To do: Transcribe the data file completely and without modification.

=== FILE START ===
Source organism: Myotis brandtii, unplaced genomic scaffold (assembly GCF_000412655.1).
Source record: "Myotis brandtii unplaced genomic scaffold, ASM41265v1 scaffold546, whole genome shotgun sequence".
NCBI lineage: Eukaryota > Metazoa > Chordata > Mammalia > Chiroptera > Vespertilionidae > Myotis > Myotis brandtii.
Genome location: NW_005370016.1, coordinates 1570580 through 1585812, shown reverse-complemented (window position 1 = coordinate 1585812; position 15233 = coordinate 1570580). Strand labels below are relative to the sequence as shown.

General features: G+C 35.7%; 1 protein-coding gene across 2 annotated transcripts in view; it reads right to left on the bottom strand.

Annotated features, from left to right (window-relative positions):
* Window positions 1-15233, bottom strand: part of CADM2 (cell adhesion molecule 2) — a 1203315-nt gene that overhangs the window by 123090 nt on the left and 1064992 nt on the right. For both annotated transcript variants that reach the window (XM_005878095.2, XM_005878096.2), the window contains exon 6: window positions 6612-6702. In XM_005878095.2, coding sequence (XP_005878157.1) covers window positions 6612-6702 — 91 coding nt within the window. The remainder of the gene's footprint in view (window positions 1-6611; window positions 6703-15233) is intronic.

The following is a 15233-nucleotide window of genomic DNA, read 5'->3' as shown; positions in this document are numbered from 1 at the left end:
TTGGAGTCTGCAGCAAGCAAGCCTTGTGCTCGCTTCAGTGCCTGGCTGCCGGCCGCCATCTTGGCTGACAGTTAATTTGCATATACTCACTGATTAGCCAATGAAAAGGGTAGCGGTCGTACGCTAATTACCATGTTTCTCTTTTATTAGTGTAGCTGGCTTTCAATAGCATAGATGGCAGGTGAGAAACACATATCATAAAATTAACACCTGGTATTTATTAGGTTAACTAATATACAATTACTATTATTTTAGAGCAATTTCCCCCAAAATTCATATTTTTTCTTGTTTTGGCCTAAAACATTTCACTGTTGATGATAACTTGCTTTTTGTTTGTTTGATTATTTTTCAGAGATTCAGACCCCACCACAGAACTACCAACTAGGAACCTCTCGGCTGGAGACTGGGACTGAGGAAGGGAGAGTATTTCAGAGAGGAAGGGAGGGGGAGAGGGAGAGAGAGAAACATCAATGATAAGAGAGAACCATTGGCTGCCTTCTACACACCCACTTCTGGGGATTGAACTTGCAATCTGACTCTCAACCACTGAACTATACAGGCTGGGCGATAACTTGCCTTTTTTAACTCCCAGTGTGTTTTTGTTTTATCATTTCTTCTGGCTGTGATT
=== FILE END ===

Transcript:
Source organism: Myotis brandtii, unplaced genomic scaffold (assembly GCF_000412655.1).
Source record: "Myotis brandtii unplaced genomic scaffold, ASM41265v1 scaffold546, whole genome shotgun sequence".
NCBI lineage: Eukaryota > Metazoa > Chordata > Mammalia > Chiroptera > Vespertilionidae > Myotis > Myotis brandtii.
Genome location: NW_005370016.1, coordinates 1570580 through 1585812, shown reverse-complemented (window position 1 = coordinate 1585812; position 15233 = coordinate 1570580). Strand labels below are relative to the sequence as shown.

General features: G+C 35.7%; 1 protein-coding gene across 2 annotated transcripts in view; it reads right to left on the bottom strand.

Annotated features, from left to right (window-relative positions):
* Window positions 1-15233, bottom strand: part of CADM2 (cell adhesion molecule 2) — a 1203315-nt gene that overhangs the window by 123090 nt on the left and 1064992 nt on the right. For both annotated transcript variants that reach the window (XM_005878095.2, XM_005878096.2), the window contains exon 6: window positions 6612-6702. In XM_005878095.2, coding sequence (XP_005878157.1) covers window positions 6612-6702 — 91 coding nt within the window. The remainder of the gene's footprint in view (window positions 1-6611; window positions 6703-15233) is intronic.

The following is a 15233-nucleotide window of genomic DNA, read 5'->3' as shown; positions in this document are numbered from 1 at the left end:
TTGGAGTCTGCAGCAAGCAAGCCTTGTGCTCGCTTCAGTGCCTGGCTGCCGGCCGCCATCTTGGCTGACAGTTAATTTGCATATACTCACTGATTAGCCAATGAAAAGGGTAGCGGTCGTACGCTAATTACCATGTTTCTCTTTTATTAGTGTAGCTGGCTTTCAATAGCATAGATGGCAGGTGAGAAACACATATCATAAAATTAACACCTGGTATTTATTAGGTTAACTAATATACAATTACTATTATTTTAGAGCAATTTCCCCCAAAATTCATATTTTTTCTTGTTTTGGCCTAAAACATTTCACTGTTGATGATAACTTGCTTTTTGTTTGTTTGATTATTTTTCAGAGATTCAGACCCCACCACAGAACTACCAACTAGGAACCTCTCGGCTGGAGACTGGGACTGAGGAAGGGAGAGTATTTCAGAGAGGAAGGGAGGGGGAGAGGGAGAGAGAGAAACATCAATGATAAGAGAGAACCATTGGCTGCCTTCTACACACCCACTTCTGGGGATTGAACTTGCAATCTGACTCTCAACCACTGAACTATACAGGCTGGGCGATAACTTGCCTTTTTTAACTCCCAGTGTGTTTTTGTTTTATCATTTCTTCTGGCTGTGATT